On hitch-hiking and psychic leaps
 

Book pages 69-71
 

Hitch-hiking in America is a perpetual attempt to try to overcome people's fear and make it a positive experience for them to pick you up. When you see the thrilling red brake lights and rush up in the dark and tear open the car door only to look into the barrel of a frightened driver's gun you know that it is to your mutual advantage and security that you should be forced to show the contents of your pockets or passport in this way.
Trust can be promoted with a nice elaborate sign. I experiment with all kinds of slogans such as "Saving fuel

 

for you" and "Bible belt - and no Good Samaritan?", but sad to say the only thing which gives people real trust is advertising that I am not American. Trust is essential for demographic hitch-hiking. Rides with women is among hitch-hikers regarded as a special psychic encouragement and security after all the aggressions of so-called "rednecks" and "perverts." But women are a problem, too. Since American women are very open and unlike female drivers in Europe often invite you home, they make themselves extremely vulnerable. On the one hand it is

    

 

 

 

   
important always to let the woman set the boundaries of the new friendship if you have even a hope of avoiding the sexism inevitably imposed on you as a man by a society which has never given you the choice of whether or not to become a sexist or racist, but only of trying to counter-act the negative acts such suffering causes. Without an awareness of your suffering you are bound to hurt the teenager. So we were both left a bit crestfallen when the intoxication disappeared. Among the most beautiful things you experience as a vagabond are, however, such  relationships with old people whom you one way or another manage to evade in normal life. They are the most harmonious group for the hitch-hiker as they - unlike working people - live on the same time level as the vagabond and furthermore can give your journey its important fourth dimension: the historical perspective. When you hear statements from them like "What this country needs is another great depression to bring us all together again" you experience the enormous alienation which makes being together with the vagabond so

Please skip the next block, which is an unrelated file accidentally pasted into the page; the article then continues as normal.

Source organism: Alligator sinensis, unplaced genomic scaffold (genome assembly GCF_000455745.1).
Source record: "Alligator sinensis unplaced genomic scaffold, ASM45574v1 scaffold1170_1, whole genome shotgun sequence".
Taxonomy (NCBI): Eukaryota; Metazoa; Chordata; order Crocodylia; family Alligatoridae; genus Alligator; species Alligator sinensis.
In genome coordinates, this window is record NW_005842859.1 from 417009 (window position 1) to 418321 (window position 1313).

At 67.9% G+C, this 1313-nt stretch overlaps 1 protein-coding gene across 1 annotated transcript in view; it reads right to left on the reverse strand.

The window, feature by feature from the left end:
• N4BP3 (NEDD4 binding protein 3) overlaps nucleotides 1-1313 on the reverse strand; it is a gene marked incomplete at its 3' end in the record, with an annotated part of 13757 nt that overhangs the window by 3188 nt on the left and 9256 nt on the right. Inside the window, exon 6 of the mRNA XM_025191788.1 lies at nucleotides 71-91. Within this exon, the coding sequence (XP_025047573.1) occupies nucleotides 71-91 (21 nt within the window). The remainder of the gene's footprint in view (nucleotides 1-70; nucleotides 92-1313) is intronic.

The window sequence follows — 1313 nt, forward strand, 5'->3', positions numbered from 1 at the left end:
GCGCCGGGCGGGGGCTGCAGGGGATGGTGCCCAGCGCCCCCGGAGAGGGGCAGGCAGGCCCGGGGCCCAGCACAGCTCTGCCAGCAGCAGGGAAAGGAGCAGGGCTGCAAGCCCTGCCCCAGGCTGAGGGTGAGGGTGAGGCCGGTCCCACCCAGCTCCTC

important for these people. But the hyperactive ones can kill you with their psychic leaps! In Florida a 72-year old rich man picked me up and when he heard that I photographed he made me his private photographer. He wanted me to expose the "filthy rich" on Palm Beach and took me to the most exclusive parties, where we wallowed in champagne, women and multimillionaires, immediately afterward taking both me and luxurious gifts over to the black slums in West Palm Beach or the slave camps outside the city, and the next moment driving around to   report these "criminal" conditions to police, courts and city councils. From six in the morning to two at night he stormed and raged over the injustices. If we were lost, he would stop anywhere to ask directions.
One night it was outside a full suburban church. He ran in, stopped the service, presented me as a minister's son from Denmark, then delivered a thunderous indignant sermon after which he conducted the choir. After half an hour the congregation lay in fits of ringing laughter and he suddenly remembered his real mission and sent church-goers to their
   
 
   
cars to get maps, after which a large circle lay on the church floor to find "Indian Road". Every day he had new projects. One day he learned from some young people about "organic farming" and got so inspired that we got started right away on procuring four truckloads of manure from the Everglades in order to fly it over to his estate in the Bahamas. After a week like this I was totally defeated from lack of sleep and proportion and had to leave. Oh, how I enjoyed the freedom on the highway again! But the  next ride was with an 82-year old woman who was so  hyper-active that she only napped while I was actually driving. If she had not sent me up to Philadelphia a few days later to get one of her cars and let me use her credit card to invite my poor friends from the cotton and tobacco fields as well as passing drifters and hitch-hikers to the finest restaurants on the way back to Florida, she might very well have worn me out completely.
Letter to Mog, an American friend.
   
 

 
   
   
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